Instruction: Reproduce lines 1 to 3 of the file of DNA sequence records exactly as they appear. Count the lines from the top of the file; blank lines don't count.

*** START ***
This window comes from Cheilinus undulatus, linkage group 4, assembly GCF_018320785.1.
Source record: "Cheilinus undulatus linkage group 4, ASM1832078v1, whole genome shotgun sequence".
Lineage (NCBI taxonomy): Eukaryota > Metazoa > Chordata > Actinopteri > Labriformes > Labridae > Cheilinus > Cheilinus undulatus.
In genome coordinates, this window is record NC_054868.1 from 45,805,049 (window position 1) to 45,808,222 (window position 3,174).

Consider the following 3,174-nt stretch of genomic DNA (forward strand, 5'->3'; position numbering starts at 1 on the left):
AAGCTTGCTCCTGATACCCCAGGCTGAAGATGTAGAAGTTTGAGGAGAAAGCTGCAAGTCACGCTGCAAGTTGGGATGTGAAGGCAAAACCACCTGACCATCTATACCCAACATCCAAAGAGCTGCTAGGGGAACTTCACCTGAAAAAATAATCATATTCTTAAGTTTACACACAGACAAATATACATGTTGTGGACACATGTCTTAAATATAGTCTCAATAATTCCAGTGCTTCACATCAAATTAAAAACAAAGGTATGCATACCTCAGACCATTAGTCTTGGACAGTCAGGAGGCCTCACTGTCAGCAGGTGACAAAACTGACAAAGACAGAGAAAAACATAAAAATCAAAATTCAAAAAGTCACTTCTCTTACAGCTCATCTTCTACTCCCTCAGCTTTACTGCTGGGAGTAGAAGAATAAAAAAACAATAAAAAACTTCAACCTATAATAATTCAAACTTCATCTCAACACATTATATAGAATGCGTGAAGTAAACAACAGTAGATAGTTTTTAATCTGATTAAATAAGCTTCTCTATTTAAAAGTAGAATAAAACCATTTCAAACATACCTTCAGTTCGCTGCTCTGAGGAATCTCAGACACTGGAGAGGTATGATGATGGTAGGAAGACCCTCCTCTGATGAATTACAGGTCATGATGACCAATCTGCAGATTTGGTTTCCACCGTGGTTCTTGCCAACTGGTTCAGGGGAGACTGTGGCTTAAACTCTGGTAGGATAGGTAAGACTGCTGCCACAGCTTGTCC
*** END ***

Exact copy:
This window comes from Cheilinus undulatus, linkage group 4, assembly GCF_018320785.1.
Source record: "Cheilinus undulatus linkage group 4, ASM1832078v1, whole genome shotgun sequence".
Lineage (NCBI taxonomy): Eukaryota > Metazoa > Chordata > Actinopteri > Labriformes > Labridae > Cheilinus > Cheilinus undulatus.